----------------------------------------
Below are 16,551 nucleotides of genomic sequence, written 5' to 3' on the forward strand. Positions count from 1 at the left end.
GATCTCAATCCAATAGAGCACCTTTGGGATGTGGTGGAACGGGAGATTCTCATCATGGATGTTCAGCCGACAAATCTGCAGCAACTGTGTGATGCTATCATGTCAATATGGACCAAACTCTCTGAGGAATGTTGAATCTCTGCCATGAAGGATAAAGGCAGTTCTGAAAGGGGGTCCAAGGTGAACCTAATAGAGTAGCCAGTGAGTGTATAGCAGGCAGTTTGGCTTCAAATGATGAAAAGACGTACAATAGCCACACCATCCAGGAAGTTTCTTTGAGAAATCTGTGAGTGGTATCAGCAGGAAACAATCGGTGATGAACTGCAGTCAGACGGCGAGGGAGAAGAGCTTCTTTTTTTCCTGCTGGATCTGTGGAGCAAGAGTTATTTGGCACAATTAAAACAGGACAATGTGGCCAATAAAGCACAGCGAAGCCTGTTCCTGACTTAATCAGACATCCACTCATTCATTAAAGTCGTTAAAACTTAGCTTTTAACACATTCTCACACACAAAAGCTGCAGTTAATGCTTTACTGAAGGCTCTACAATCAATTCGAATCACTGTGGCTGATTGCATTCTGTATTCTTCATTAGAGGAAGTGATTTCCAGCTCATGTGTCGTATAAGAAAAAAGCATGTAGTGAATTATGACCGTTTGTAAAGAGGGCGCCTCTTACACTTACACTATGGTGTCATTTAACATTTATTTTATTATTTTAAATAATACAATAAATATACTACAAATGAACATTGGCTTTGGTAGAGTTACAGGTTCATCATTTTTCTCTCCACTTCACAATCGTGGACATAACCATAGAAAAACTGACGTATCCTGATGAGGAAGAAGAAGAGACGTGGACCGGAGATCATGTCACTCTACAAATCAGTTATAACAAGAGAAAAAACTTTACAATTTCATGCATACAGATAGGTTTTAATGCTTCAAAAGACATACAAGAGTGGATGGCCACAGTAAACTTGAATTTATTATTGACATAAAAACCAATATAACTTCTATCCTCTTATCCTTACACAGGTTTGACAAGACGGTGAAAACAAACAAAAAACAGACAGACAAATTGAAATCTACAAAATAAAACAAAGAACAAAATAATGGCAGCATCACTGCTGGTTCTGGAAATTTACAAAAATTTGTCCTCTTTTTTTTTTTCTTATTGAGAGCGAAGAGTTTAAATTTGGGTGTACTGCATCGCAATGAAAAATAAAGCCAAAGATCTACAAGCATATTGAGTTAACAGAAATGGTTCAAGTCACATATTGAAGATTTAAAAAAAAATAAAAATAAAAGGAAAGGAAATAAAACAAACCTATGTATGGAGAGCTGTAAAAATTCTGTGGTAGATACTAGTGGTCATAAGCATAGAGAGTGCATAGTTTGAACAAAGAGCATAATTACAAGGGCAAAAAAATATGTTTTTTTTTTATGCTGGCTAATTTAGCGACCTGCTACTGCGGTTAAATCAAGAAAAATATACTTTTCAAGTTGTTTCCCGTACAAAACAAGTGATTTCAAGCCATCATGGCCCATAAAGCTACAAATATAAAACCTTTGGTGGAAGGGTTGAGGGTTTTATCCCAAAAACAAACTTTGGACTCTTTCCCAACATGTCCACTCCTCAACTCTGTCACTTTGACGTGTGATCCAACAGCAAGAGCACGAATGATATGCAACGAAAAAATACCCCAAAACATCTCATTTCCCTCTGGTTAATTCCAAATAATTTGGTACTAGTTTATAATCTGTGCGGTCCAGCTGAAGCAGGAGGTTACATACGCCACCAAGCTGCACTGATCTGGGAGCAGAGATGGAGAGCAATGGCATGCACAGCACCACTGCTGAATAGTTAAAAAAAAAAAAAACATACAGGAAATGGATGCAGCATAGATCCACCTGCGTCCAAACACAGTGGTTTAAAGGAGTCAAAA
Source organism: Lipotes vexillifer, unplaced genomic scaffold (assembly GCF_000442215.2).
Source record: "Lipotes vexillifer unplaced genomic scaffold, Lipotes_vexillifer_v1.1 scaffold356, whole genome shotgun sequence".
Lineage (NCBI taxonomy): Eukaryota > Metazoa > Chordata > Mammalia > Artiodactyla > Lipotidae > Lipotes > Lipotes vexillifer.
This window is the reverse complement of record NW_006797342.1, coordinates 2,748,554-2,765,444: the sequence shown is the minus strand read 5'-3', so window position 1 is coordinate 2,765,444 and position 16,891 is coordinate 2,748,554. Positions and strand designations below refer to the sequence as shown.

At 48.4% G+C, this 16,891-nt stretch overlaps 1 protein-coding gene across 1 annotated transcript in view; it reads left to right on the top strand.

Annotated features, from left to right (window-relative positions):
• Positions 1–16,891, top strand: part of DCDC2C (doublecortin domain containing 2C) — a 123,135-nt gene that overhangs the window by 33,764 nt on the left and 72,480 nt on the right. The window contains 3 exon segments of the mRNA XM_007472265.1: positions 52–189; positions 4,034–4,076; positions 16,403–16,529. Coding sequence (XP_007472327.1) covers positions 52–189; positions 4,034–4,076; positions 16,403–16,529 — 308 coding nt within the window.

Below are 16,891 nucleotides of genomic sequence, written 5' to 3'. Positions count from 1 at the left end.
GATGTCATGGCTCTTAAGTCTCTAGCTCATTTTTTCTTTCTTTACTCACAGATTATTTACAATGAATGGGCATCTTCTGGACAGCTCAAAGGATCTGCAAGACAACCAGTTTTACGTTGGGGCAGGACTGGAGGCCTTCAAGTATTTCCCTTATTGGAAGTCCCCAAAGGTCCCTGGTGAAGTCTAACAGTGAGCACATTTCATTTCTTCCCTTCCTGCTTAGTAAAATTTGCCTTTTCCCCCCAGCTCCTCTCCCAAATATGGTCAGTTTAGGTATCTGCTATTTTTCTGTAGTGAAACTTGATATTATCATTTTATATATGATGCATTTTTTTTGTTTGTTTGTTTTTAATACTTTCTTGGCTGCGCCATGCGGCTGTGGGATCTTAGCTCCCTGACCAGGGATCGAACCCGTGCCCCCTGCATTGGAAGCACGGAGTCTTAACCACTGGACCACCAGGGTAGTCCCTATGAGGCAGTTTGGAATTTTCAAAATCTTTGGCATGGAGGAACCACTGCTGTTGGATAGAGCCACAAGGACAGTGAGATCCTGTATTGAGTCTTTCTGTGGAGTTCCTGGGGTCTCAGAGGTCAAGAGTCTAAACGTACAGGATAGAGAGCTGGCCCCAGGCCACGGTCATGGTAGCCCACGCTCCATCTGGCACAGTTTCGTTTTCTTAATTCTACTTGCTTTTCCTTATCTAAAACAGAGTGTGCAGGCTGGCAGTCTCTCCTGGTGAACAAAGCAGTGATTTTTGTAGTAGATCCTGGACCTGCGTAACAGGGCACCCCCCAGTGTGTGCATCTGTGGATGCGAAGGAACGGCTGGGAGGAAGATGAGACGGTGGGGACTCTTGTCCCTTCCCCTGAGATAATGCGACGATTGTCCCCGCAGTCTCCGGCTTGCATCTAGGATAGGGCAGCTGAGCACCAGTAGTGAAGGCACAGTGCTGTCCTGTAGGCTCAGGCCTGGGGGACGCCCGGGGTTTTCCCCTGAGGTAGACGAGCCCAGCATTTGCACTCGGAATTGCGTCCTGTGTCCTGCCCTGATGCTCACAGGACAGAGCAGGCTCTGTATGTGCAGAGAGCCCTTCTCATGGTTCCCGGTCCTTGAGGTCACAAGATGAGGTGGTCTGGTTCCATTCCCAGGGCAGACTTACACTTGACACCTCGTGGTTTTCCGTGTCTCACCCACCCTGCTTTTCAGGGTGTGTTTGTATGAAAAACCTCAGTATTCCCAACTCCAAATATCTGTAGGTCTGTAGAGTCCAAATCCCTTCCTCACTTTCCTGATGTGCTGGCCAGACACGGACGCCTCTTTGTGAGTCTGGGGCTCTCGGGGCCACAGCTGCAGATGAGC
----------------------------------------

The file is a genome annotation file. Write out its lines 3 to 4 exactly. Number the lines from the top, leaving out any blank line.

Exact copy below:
Source organism: Lipotes vexillifer, unplaced genomic scaffold (assembly GCF_000442215.2).
Source record: "Lipotes vexillifer unplaced genomic scaffold, Lipotes_vexillifer_v1.1 scaffold356, whole genome shotgun sequence".